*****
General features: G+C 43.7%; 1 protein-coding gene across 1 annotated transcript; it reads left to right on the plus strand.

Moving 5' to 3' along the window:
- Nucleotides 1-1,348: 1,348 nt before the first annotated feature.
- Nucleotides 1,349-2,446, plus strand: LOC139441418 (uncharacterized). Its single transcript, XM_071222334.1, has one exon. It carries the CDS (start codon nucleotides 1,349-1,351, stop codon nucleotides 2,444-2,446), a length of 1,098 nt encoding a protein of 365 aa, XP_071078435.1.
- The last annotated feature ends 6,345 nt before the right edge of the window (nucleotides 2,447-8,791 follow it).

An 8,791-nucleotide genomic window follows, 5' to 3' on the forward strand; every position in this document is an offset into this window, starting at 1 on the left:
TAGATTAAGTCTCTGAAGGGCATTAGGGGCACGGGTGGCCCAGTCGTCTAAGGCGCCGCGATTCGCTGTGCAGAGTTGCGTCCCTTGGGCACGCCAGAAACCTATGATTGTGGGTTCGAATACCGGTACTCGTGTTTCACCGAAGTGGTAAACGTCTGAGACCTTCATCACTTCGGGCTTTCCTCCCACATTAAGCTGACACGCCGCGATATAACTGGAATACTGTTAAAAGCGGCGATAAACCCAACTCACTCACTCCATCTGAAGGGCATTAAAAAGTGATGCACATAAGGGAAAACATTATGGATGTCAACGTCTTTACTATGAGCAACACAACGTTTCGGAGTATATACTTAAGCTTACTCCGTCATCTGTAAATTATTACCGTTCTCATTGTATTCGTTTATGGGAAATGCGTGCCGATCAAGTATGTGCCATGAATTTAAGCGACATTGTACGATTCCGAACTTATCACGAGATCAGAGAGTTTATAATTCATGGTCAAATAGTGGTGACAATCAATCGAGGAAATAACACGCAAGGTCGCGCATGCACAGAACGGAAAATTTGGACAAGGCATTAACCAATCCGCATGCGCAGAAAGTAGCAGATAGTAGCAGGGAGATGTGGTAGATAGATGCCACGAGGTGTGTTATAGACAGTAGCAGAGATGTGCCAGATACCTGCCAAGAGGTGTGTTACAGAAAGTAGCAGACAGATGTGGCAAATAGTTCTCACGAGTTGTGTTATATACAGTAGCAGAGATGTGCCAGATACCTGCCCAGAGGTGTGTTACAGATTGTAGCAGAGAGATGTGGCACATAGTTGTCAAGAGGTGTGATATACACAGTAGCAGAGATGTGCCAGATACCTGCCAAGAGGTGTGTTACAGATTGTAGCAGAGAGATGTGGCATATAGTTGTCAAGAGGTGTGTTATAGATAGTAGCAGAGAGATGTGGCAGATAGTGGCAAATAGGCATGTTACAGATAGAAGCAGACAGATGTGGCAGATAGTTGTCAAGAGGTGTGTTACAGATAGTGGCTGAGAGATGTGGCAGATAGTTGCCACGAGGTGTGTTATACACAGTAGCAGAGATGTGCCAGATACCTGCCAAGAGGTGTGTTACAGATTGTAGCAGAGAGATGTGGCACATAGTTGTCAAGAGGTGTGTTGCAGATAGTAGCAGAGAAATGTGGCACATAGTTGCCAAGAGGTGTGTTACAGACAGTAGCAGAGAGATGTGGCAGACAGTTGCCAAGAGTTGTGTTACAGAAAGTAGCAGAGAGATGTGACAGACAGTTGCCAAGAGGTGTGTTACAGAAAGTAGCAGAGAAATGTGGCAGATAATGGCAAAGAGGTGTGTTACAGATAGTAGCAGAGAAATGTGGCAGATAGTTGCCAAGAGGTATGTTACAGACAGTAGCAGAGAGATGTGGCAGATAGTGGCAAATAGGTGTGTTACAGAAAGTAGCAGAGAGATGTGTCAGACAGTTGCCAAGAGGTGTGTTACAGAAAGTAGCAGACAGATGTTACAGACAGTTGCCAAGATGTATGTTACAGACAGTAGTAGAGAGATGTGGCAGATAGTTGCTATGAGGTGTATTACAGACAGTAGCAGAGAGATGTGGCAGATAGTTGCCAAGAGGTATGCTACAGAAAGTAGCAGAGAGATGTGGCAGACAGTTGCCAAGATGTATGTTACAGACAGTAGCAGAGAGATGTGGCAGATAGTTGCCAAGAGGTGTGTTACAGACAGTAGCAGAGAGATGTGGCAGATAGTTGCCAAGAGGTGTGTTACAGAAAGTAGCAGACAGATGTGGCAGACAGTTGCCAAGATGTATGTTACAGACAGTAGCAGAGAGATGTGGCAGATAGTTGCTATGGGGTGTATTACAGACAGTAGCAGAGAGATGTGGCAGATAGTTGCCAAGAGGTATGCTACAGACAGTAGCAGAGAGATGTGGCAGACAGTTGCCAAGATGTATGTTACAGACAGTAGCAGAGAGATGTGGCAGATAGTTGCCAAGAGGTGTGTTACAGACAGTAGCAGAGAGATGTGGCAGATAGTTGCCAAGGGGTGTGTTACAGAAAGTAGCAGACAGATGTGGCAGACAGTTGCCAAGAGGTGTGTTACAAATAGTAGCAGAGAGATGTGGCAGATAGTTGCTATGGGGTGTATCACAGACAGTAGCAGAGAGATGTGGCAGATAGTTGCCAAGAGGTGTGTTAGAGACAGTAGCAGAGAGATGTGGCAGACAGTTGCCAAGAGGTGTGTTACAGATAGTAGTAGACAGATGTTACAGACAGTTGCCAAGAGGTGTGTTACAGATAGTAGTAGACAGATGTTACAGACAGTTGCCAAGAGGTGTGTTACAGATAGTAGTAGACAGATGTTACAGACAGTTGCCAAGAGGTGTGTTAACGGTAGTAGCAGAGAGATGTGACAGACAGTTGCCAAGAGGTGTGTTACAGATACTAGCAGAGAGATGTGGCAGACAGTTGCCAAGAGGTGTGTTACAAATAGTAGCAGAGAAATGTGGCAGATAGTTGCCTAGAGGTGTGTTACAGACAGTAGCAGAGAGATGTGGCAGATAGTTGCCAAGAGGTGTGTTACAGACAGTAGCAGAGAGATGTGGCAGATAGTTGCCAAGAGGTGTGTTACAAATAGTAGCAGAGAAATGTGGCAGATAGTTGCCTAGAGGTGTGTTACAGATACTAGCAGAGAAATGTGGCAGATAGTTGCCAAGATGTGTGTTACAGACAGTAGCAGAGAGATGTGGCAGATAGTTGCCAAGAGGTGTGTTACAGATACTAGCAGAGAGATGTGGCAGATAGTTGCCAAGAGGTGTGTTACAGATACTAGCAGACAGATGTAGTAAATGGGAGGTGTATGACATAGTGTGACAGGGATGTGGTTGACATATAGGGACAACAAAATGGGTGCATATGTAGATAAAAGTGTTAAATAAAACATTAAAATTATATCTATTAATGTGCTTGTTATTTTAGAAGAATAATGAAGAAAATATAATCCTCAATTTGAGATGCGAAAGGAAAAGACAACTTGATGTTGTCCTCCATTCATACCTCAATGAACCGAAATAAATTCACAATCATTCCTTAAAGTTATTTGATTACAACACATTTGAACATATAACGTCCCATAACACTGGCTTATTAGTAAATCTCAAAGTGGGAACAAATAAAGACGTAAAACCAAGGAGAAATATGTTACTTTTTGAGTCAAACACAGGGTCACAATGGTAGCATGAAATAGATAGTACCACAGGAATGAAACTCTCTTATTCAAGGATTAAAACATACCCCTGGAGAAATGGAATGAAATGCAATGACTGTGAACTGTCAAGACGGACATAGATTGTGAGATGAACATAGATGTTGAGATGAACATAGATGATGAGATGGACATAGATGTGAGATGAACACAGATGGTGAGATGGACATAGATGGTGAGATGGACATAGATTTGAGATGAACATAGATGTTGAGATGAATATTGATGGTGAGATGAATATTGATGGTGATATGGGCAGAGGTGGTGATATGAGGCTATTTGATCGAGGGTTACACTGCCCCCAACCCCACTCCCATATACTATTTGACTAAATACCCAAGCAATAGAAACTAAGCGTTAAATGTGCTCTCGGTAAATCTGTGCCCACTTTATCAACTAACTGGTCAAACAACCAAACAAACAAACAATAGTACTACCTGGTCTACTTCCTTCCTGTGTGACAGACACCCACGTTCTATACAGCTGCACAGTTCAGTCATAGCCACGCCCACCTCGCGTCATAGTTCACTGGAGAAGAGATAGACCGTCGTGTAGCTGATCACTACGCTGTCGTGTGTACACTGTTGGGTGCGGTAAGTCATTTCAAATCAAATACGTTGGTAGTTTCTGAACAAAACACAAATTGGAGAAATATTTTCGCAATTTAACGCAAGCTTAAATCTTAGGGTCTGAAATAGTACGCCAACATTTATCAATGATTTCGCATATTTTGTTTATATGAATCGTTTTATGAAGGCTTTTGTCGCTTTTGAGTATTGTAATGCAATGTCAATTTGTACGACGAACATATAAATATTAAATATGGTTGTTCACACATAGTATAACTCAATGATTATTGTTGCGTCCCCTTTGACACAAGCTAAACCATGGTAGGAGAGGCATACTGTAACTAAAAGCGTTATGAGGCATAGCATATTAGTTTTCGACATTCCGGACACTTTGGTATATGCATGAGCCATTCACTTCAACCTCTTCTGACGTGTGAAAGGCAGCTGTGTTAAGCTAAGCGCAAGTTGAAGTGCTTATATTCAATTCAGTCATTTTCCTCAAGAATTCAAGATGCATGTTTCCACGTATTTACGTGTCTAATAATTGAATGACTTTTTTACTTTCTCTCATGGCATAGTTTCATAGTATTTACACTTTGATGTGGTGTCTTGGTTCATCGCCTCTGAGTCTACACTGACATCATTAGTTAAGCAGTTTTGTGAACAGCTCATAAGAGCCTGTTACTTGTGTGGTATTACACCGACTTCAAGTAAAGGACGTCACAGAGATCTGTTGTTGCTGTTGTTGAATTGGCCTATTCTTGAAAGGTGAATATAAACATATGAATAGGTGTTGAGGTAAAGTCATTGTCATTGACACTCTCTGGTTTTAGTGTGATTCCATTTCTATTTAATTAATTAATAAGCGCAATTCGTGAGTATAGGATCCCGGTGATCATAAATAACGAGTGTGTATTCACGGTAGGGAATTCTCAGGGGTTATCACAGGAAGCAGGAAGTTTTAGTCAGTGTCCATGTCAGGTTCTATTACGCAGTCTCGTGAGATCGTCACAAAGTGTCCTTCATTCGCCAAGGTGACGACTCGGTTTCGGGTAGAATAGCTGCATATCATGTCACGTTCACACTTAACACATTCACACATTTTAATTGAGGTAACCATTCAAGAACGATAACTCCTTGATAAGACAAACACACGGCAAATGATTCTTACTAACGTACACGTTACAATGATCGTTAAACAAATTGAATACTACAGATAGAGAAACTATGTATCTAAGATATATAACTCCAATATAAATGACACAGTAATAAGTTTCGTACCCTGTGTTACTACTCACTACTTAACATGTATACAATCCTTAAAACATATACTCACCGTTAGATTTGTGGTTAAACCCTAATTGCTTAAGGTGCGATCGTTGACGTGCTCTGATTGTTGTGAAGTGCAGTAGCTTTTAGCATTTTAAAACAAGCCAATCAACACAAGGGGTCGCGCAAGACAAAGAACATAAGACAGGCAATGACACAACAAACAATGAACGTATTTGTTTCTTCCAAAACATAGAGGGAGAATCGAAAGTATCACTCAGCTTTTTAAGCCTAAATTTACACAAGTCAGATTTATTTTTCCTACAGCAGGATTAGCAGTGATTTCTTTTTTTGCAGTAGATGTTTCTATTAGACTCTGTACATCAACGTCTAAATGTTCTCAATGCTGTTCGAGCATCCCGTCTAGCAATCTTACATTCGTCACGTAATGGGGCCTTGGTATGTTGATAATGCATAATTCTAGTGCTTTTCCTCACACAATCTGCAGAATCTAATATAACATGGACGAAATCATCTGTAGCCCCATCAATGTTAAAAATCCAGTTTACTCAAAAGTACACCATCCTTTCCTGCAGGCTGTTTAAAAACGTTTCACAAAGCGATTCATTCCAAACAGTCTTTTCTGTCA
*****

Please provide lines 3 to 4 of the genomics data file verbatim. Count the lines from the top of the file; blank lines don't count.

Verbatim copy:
- Nucleotides 1-1,348: 1,348 nt before the first annotated feature.
- Nucleotides 1,349-2,446, plus strand: LOC139441418 (uncharacterized). Its single transcript, XM_071222334.1, has one exon. It carries the CDS (start codon nucleotides 1,349-1,351, stop codon nucleotides 2,444-2,446), a length of 1,098 nt encoding a protein of 365 aa, XP_071078435.1.